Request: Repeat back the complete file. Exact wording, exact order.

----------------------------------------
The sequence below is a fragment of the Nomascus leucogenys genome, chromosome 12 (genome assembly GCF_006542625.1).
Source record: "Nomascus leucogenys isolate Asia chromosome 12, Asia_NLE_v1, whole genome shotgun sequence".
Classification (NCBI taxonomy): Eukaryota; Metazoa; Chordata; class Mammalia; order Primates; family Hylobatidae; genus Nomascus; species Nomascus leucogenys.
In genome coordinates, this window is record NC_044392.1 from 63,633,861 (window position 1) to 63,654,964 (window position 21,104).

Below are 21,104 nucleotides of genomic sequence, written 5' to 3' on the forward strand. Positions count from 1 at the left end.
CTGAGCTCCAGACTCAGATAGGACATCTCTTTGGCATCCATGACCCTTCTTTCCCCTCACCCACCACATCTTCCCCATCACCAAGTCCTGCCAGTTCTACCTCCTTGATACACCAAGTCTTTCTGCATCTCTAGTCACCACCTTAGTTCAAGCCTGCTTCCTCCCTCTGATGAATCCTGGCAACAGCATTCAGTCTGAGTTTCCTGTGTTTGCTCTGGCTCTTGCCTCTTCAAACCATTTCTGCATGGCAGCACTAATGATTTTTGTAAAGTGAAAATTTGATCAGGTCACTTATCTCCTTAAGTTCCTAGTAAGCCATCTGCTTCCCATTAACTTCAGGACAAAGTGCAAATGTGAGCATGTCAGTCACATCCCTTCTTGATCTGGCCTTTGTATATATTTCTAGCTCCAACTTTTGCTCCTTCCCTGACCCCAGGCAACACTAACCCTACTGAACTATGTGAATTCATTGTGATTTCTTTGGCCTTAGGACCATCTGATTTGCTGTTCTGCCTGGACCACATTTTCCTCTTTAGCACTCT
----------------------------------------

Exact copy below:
The sequence below is a fragment of the Nomascus leucogenys genome, chromosome 12 (genome assembly GCF_006542625.1).
Source record: "Nomascus leucogenys isolate Asia chromosome 12, Asia_NLE_v1, whole genome shotgun sequence".
Classification (NCBI taxonomy): Eukaryota; Metazoa; Chordata; class Mammalia; order Primates; family Hylobatidae; genus Nomascus; species Nomascus leucogenys.
In genome coordinates, this window is record NC_044392.1 from 63,633,861 (window position 1) to 63,654,964 (window position 21,104).

Below are 21,104 nucleotides of genomic sequence, written 5' to 3' on the forward strand. Positions count from 1 at the left end.
CTGAGCTCCAGACTCAGATAGGACATCTCTTTGGCATCCATGACCCTTCTTTCCCCTCACCCACCACATCTTCCCCATCACCAAGTCCTGCCAGTTCTACCTCCTTGATACACCAAGTCTTTCTGCATCTCTAGTCACCACCTTAGTTCAAGCCTGCTTCCTCCCTCTGATGAATCCTGGCAACAGCATTCAGTCTGAGTTTCCTGTGTTTGCTCTGGCTCTTGCCTCTTCAAACCATTTCTGCATGGCAGCACTAATGATTTTTGTAAAGTGAAAATTTGATCAGGTCACTTATCTCCTTAAGTTCCTAGTAAGCCATCTGCTTCCCATTAACTTCAGGACAAAGTGCAAATGTGAGCATGTCAGTCACATCCCTTCTTGATCTGGCCTTTGTATATATTTCTAGCTCCAACTTTTGCTCCTTCCCTGACCCCAGGCAACACTAACCCTACTGAACTATGTGAATTCATTGTGATTTCTTTGGCCTTAGGACCATCTGATTTGCTGTTCTGCCTGGACCACATTTTCCTCTTTAGCACTCT